Jim is an Associate Editor at Wonkhe

Livia Scott is Wonkhe's Community and Policy Officer

When you take a bunch of students’ union officers and the staff that support them on a study tour around Europe, you do spend the first few visits doing what Jim likes to describe as “look, they call a Twix a Raider!”.

As you disembark the bus that’s had one too many brushes with a low bridge or had to navigate a set of roadworks that weren’t on Google Maps, you’re looking frantically for familiar anchors – lecture theatres, welcome weeks, student societies and social learning spaces – that enable you to situate yourself in what you’re seeing.

As an example, everywhere we went on this year’s Wonkhe SUs study tour around Europe, we were able to derive a strange kind of comfort in the grim familiarity of a student housing crisis. In the UK landlords are blaming ours on increased regulation – but it’s clear that governments funding the transition to mass higher education through international student fees is the real culprit – and clearer still that governments across the continent are starting to realise that a Plan B is required to avoid losing elections and causing mass homelessness.

But as the miles on the tachograph tick up and the hours of sleep in each city tick down, you soon develop deeper insights – things it’s so easy to miss on the relentless hamster wheel of the academic year that we all seem unable to escape from back home.

Q sounds better with you

In Amsterdam, for example, UK student officers attended a decolonisation discussion event where attendees bemoaned the lack of delivery authority from the centre. “They pass these policies but they’re never acted on”, said one anguished activist unhappy at the endless layers of democracy that give multiple opportunities to object to an agenda.

But across town in discussion with university management from Amsterdam, it was clear to the SU staff on the trip that being more democratic and giving more power to staff and students caused those managers to be more mindful of their needs and concerns when making decisions. A lot of our delegates were less sure where they stood on the continuum when they met up again later.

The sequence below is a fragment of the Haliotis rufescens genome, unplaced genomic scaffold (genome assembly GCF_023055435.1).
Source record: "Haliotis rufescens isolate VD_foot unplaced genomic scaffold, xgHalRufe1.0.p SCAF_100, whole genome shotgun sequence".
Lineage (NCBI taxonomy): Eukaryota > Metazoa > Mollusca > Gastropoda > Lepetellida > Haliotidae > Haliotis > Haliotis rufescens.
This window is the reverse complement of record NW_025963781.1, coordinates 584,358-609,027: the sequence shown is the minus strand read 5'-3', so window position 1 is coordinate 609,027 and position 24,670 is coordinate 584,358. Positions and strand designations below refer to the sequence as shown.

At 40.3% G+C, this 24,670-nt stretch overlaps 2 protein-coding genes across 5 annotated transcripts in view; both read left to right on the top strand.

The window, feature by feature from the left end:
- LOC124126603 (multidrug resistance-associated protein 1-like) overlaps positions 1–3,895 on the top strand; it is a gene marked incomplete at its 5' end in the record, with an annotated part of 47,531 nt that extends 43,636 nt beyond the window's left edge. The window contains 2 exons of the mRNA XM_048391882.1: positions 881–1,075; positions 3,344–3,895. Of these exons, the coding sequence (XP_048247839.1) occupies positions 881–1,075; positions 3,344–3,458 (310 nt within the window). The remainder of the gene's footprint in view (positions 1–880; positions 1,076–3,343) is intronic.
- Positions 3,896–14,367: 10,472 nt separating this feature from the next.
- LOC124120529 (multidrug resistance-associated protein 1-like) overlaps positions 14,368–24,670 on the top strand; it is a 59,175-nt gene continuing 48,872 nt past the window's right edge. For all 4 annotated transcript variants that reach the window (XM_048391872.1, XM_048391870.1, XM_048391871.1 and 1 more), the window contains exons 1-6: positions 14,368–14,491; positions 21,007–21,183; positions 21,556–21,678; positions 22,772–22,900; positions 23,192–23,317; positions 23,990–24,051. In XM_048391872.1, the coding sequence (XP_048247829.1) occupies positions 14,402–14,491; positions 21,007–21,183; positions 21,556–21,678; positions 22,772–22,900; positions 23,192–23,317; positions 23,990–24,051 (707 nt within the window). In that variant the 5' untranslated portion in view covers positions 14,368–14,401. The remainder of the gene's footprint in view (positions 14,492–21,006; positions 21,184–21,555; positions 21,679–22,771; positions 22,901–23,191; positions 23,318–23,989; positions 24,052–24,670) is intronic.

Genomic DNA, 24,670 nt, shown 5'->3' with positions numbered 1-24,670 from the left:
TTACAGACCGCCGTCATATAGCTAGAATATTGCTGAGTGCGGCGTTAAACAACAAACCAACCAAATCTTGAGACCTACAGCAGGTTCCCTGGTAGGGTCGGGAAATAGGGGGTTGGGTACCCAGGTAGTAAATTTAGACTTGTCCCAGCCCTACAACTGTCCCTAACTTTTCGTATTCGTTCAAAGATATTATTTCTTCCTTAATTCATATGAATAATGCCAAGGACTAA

Watching student leaders from across the three countries we visited wrestle with the way in which highly marketised internationalisation challenges the efficacy of traditional quality assurance processes was another example.

It’s easy to champion the upsides of having a more diverse student population, but it’s also becoming obvious everywhere that collegiate course committees and co-regulation also enable blind eyes to be turned and compromises to be made at scale that become so routine as to be normalised. As countries like the Netherlands draw a line on further recruitment, it feels like Europe will get there before us on the self-awareness and bravery required to tackle the issues.

And then there’s volunteerism. As we experienced in Scandinavia last year, across Belgium and the Netherlands we kept coming across student associations, councils and groups that were trusted to do more than they would be in the UK, and where solutions to problems were more often about students cooperating to solve them as they were about demanding the university do more.

Where we might see universities exhorted to do more on outreach or student success, in the Netherlands we were as likely to see huge student-led projects delivering on the issue. For every mental health service our sector might expand, in Belgium we saw more subject associations reducing loneliness and running study groups. That associative activity is baked into the traditions of wider society helps – but so does actively deciding that maintaining those traditions means supporting them to grow within higher education.

But it was Tom that really did it for us. Tom, from Twente.

Look at me now, you better believe it

The University of Twente is a public, STEM-focussed university located in Enschede, in the East of the Netherlands. It’s based around a large-ish campus on the outskirts of town – there’s about 14,000 students, around half of which live on campus and half of which mingle with locals in the city. It’s got some sports facilities, some teaching rooms, some student residences and five faculties. Same old, same old.

On the way, we’d noticed that like other Dutch universities, an annual election is staged for the equivalent of senate/academic board – and we’d dare anyone to argue that the “party platforms” of the two student groups vying for the student seats on the body (UReka and De Ambitieuze Student) don’t put the manifestos of UK student leaders to shame.